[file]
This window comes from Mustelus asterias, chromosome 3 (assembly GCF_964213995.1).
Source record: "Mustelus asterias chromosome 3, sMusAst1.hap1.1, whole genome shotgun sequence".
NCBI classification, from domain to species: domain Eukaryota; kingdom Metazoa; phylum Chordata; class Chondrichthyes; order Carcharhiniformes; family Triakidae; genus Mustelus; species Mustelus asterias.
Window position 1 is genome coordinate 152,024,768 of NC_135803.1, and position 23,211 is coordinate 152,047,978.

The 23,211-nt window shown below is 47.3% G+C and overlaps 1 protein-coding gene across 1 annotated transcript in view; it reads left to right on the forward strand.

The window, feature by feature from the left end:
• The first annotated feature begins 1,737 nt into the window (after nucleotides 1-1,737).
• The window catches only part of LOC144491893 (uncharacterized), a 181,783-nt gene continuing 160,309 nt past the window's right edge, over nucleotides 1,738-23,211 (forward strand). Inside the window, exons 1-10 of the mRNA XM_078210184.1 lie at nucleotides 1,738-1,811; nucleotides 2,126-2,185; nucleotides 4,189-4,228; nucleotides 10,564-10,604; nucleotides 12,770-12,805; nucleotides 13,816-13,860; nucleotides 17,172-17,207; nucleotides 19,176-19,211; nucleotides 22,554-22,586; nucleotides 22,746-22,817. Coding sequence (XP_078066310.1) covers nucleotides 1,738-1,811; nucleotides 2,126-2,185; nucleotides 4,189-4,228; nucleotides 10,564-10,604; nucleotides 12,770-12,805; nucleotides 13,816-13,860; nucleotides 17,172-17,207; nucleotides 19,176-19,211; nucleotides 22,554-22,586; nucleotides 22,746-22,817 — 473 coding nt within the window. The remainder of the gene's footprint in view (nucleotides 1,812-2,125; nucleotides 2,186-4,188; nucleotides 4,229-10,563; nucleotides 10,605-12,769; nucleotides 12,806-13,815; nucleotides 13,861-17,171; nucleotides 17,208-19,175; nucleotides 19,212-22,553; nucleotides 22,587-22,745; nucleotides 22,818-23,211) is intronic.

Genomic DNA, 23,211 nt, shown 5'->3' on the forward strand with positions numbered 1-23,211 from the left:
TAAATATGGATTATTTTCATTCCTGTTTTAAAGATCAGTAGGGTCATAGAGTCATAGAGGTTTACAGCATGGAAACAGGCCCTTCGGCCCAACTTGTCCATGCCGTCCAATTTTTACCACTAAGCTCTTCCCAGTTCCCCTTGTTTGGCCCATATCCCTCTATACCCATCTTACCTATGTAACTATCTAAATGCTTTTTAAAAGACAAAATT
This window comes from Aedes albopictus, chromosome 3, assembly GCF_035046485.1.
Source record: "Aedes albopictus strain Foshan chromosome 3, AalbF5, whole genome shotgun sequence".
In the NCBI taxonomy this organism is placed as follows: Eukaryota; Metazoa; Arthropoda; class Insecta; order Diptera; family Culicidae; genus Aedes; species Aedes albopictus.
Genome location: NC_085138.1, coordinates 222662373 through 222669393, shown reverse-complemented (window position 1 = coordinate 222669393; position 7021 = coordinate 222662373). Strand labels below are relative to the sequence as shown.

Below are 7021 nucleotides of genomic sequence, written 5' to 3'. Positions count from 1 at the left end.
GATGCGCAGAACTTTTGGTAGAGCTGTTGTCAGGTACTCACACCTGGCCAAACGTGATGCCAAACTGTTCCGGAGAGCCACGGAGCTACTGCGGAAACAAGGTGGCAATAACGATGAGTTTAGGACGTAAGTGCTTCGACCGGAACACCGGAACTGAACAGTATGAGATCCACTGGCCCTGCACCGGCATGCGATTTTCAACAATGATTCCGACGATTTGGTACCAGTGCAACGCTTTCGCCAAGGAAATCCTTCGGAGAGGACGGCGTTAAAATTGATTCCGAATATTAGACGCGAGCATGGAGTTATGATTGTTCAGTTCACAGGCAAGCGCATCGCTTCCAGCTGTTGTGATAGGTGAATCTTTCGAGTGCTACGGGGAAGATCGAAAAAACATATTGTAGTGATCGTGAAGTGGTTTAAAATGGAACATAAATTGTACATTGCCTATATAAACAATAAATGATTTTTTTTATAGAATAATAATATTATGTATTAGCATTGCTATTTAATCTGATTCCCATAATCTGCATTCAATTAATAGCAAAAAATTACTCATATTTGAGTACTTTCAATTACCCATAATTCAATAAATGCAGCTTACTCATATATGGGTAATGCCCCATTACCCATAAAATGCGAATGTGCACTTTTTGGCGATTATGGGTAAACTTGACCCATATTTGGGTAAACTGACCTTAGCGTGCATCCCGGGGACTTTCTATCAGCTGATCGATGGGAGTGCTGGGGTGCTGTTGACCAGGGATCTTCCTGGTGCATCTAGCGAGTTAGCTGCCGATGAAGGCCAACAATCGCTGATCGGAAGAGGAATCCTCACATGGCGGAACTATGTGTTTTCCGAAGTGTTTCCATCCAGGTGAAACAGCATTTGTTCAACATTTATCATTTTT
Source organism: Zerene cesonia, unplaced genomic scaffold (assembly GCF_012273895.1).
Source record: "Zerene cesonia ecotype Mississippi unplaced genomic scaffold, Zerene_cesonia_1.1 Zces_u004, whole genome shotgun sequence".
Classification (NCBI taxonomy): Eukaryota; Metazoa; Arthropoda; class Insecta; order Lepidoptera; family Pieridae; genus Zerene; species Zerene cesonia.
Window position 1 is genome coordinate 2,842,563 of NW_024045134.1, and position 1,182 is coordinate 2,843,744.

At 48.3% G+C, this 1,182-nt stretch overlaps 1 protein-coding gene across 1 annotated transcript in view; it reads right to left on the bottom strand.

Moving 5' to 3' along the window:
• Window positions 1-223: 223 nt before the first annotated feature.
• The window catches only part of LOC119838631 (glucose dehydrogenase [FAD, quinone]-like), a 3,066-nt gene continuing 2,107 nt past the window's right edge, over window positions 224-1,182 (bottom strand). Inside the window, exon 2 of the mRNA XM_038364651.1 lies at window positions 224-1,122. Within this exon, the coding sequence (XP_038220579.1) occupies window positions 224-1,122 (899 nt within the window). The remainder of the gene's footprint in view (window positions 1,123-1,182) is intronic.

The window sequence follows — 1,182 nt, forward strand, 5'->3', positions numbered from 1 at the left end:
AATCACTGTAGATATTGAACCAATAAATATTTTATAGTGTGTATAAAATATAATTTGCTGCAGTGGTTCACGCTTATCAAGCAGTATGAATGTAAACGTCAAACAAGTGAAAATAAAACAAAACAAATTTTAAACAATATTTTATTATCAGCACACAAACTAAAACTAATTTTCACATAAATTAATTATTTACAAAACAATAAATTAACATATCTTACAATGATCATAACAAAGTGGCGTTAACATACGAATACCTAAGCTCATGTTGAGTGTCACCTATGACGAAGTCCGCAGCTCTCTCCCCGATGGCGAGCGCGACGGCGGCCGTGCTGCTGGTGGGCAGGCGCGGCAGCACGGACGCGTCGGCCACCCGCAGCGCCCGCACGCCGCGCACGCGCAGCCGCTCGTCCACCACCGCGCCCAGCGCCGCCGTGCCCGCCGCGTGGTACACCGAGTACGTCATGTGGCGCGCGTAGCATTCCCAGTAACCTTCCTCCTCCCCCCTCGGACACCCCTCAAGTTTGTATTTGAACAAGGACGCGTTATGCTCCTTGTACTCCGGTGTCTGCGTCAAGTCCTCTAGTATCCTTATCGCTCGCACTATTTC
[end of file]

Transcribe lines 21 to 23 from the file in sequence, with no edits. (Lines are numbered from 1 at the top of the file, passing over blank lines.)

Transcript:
At 48.3% G+C, this 1,182-nt stretch overlaps 1 protein-coding gene across 1 annotated transcript in view; it reads right to left on the bottom strand.

Moving 5' to 3' along the window:
• Window positions 1-223: 223 nt before the first annotated feature.